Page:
It is, however, the opening two sections of the Hàvamàl, which I find particularly appealing and useful in the day to day art of living. The latter, the Loddfáfnismál (stanzas 111-137) is directed to the “stray singer,” perhaps a wandering bard type figure; and gives him a series of moral and ethical advice as to how he specifically should react in rather specialized circumstances. The former section, that which in fact opens the Hàvamàl is the Gestapáttr or “Guest’s section” (stanzas 1-79). It too offers moral advice to the reader. What is important to realize is that the ancient Norse religion was not a dogmatic one. It did not have organized priesthoods watching over the people, dictating how they should live. It was a more personal experience than that. Each man, was, to a certain extent, his own priest. And as such believed not only in a shared knowledge of the stories of the gods, but in a way of living: a way of conducting their daily lives and their interactions with their fellow man.As a collection of proverbs, these sections advocate both the need to live well and wise in order to be fulfilled and the need for conducting oneself using common sense. It emphasizes a spiritual awareness of one’s own practical wisdom in order to succeed in the world. It also uniquely stresses the notion that man is ultimately a social creature, and in order to achieve fulfillment within one’s culture, one must acknowledge that and be aware of the rules of engagement between friends, enemies, and strangers. It specifically offers sage words of wisdom on how to treat guests, how to be a guest (hence the section’s title as ‘the guest’s section’), how to treat friends and enemies, and contains admittedly outdated advice on how to interact with members of the opposite sex. It advises its Vikings not to overeat and get fat, to gain as much wisdom as possible in all matters of the world, and to appreciate what you have rather than lust after what you don’t. The moral codes emphasized in the Hàvamàl went on to form the basis of Icelandic law, a system which included the first parliamentary system and has been a model for most other democratic nations in the world.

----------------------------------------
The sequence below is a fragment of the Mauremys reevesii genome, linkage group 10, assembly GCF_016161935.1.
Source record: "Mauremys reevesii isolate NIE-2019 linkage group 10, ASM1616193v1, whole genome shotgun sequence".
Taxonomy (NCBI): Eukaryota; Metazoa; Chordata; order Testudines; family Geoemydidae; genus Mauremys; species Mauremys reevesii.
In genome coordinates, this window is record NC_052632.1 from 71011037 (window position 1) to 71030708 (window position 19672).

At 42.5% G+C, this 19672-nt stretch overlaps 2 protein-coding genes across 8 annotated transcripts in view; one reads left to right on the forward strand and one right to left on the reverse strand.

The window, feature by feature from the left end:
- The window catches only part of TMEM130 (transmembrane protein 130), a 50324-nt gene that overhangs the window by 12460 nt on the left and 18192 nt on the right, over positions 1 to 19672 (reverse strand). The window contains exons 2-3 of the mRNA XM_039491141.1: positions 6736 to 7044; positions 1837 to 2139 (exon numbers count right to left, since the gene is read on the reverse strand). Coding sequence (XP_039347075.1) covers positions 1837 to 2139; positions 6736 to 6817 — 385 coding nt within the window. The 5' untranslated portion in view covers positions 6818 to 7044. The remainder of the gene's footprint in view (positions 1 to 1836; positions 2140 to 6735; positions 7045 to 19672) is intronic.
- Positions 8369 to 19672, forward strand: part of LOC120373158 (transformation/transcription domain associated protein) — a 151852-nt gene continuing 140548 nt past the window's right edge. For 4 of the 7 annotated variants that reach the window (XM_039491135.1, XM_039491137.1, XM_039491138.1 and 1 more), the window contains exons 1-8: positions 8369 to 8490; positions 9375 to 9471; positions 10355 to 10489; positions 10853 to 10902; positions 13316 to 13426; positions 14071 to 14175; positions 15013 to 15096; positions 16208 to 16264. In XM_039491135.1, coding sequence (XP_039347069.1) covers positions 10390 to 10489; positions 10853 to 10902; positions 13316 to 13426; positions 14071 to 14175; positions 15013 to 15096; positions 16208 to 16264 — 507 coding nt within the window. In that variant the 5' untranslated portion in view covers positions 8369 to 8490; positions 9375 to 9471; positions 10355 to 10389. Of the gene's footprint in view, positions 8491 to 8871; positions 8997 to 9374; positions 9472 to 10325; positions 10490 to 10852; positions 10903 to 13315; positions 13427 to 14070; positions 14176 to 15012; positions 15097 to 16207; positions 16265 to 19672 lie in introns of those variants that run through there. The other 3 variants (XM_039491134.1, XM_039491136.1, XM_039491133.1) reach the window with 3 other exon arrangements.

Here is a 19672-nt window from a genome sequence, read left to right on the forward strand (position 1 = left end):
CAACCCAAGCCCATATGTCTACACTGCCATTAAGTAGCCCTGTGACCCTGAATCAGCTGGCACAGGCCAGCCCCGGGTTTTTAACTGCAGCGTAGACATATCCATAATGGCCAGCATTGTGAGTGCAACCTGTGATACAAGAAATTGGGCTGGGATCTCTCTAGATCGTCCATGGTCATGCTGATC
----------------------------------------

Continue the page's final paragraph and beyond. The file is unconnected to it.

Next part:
Just as it is still referenced in modern Iceland on a day to day basis, many of its creeds are still applicable today in your personal life.
The first example from this section I am offering up to you is my personal favorite. I actually have it written on a card I keep tucked away in my passport case:
“He is truly wise
Who’s travelled far
And knows the ways of the
He who has travelled
Can tell the spirit which
Governs the men he meets.“
This next exemplifies the good natured but battle hardened warriors Norse culture is often represented as.
“A King’s son should be
Thorough and silent
Brave in battle.
A man should be happy
And in good humor
To his dying day.“
And here is a bit of ancient psychoanalysis which very much holds true today.
“He is unhappy
Who meets all with mockery.
What he doesn’t know,
But needs to,
Are his own familiar faults.”
Almost Hallmark in its message, copy this next antique platitude into cards to your friends to let them know you care: trod the proverbial postal “road” to them. Nothing says you love them like a pretty bit of stationary with a heartfelt message. And I’m very serious about that. I absolutely adore getting cards in the post.
“A bad friend
Is far away
Though his cottage is close.
To a true friend
Lies a trodden road
Though his farm lies far away.“
And finally, some rather harsh ancient dieting advice:
“The glutton does not
Eats till he’s ill.
A fool’s fat belly.“
Although seemingly a collection of platitudes and maxims, it is actually much more, in that it reveals the deep running moral and spiritual mode of conduct and ethos of the Norse people, a facet of philosophical and anthropological study not often available for ancient cultures. Analysis of the moral philosophy represented in these two sections of the Hàvamàl has revealed that it was not borrowed from afar, but was rather a home grown moral common sense developed on the farms, forests, and battlefields of the North. Despite the indigenous origin of the code, it is not, however, exclusive to the Norse. Several components of the philosophies of the Hàvamàl, such as its emphasis on the need for understanding human nature and living life to your own moral compass rather than an easier path lesser company might accept from you, are quite similar to the ideas put forth by the Greek philosopher Aristotle, and to some extent his predecessors, Socrates and Plato. What was philosophy to the Greeks was applied common sense to the Norse. It is indicative of earlier men’s spot-on understanding of themselves, their fellow men, and how best to live a spiritually fulfilling and happy life.
Johnson, B., (1992). Hàvamàl: The Sayings of the Vikings. Oslo: Gudrun. (translations featured above)
Johnson, S., (1938). Old Norse and Ancient Greek Ideals. Ethics 49(1) 18-36. Chicago: University of Chicago Press.
Jones, G., (1998). The Vikings. London: The Folio Society.
Page, R.I., (2000). Chronicles of the Vikings: Records, Memorials, Myths. London: The British Museum Press. (translations featured above)